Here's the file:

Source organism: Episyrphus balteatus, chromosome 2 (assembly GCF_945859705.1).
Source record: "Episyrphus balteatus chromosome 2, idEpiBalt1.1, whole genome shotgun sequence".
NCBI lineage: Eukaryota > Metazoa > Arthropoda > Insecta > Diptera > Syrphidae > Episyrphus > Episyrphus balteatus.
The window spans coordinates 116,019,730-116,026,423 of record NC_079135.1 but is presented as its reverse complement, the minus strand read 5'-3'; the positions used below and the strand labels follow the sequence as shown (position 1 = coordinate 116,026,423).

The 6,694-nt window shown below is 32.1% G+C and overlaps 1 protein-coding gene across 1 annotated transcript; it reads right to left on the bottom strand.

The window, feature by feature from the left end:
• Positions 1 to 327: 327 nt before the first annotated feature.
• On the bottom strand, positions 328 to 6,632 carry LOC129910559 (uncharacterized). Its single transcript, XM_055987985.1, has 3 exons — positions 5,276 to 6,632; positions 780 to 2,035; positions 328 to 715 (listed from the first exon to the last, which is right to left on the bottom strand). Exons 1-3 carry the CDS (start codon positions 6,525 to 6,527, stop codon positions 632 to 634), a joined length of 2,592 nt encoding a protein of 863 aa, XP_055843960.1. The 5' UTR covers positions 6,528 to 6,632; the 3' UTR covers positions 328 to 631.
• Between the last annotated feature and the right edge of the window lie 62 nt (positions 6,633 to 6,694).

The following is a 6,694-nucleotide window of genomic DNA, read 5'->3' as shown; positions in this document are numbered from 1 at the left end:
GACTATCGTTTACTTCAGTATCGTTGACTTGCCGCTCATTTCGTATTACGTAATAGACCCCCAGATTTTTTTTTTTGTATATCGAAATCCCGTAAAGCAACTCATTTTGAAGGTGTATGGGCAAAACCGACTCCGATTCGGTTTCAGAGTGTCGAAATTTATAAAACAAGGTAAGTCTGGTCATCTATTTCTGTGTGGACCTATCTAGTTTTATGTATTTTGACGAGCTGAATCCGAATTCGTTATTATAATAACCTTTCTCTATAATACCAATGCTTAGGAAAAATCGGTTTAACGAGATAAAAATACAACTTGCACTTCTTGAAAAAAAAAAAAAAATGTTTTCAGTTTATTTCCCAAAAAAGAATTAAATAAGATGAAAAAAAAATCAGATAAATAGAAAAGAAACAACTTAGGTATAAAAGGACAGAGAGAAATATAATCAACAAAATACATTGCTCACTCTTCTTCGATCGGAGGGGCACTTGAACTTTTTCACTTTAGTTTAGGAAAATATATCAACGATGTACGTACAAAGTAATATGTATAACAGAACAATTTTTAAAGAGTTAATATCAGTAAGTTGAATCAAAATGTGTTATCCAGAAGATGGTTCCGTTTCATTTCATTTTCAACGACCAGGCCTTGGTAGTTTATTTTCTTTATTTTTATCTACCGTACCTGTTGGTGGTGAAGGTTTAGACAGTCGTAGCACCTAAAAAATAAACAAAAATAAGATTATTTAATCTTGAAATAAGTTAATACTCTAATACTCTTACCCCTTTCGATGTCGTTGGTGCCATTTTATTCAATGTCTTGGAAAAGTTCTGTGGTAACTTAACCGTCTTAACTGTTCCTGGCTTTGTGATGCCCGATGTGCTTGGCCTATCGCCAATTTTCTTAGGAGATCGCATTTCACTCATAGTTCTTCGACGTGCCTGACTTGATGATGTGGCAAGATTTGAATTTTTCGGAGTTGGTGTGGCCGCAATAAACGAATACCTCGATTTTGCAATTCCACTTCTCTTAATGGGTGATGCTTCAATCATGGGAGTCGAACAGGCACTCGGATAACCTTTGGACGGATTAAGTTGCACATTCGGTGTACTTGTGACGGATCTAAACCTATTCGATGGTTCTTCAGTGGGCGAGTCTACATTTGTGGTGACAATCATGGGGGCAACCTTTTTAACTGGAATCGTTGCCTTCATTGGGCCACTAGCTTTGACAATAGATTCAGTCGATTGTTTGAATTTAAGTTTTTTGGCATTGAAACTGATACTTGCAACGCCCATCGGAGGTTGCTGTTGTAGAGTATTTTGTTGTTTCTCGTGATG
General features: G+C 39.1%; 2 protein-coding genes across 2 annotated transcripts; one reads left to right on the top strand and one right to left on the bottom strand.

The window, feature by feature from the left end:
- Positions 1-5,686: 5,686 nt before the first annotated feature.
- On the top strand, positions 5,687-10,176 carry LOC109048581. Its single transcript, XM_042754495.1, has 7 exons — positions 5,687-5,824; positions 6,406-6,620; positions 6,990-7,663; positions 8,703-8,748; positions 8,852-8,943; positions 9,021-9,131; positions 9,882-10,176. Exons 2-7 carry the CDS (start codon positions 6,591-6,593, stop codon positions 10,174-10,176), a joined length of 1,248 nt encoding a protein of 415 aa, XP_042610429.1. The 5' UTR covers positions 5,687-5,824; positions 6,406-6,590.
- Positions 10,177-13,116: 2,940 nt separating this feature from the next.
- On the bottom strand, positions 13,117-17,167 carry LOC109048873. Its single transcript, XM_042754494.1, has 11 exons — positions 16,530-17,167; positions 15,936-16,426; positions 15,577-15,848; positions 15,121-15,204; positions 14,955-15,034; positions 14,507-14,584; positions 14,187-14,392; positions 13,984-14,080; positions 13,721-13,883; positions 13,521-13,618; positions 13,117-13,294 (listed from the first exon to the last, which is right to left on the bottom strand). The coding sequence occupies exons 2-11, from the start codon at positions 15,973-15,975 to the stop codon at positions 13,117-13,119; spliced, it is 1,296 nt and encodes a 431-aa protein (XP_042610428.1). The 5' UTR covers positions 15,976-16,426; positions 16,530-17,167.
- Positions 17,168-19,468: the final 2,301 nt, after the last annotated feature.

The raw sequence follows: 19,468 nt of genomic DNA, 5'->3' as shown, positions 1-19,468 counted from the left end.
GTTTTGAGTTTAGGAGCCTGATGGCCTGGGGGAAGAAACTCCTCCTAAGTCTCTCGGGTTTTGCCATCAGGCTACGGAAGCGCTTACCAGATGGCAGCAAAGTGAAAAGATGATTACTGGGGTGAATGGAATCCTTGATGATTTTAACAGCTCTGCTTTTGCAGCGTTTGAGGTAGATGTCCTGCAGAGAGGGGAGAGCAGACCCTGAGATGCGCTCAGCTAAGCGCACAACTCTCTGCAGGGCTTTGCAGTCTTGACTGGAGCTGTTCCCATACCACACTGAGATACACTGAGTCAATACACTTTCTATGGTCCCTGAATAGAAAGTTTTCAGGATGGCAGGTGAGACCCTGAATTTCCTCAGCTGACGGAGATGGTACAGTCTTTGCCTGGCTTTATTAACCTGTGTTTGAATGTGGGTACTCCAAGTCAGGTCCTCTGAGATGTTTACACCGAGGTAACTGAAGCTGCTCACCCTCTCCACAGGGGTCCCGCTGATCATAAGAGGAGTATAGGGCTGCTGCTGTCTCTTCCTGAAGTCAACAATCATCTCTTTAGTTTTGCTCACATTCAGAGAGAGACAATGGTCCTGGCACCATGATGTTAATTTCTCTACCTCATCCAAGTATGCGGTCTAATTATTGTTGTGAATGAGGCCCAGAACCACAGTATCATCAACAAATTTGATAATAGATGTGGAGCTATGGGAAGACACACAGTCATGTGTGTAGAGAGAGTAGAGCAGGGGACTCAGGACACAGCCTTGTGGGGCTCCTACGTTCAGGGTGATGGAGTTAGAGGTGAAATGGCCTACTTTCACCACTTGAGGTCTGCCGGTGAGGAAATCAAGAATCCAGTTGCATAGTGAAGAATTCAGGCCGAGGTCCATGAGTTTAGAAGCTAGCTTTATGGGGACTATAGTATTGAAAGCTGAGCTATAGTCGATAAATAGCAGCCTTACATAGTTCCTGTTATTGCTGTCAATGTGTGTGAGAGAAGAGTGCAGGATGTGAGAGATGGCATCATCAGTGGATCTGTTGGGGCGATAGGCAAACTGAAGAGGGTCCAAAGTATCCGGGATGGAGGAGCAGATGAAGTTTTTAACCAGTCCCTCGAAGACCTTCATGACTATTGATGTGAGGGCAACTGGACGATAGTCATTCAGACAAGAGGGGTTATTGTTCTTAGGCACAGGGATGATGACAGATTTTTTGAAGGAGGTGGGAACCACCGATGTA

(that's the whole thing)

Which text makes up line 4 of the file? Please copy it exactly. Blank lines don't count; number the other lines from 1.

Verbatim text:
The window spans coordinates 116,019,730-116,026,423 of record NC_079135.1 but is presented as its reverse complement, the minus strand read 5'-3'; the positions used below and the strand labels follow the sequence as shown (position 1 = coordinate 116,026,423).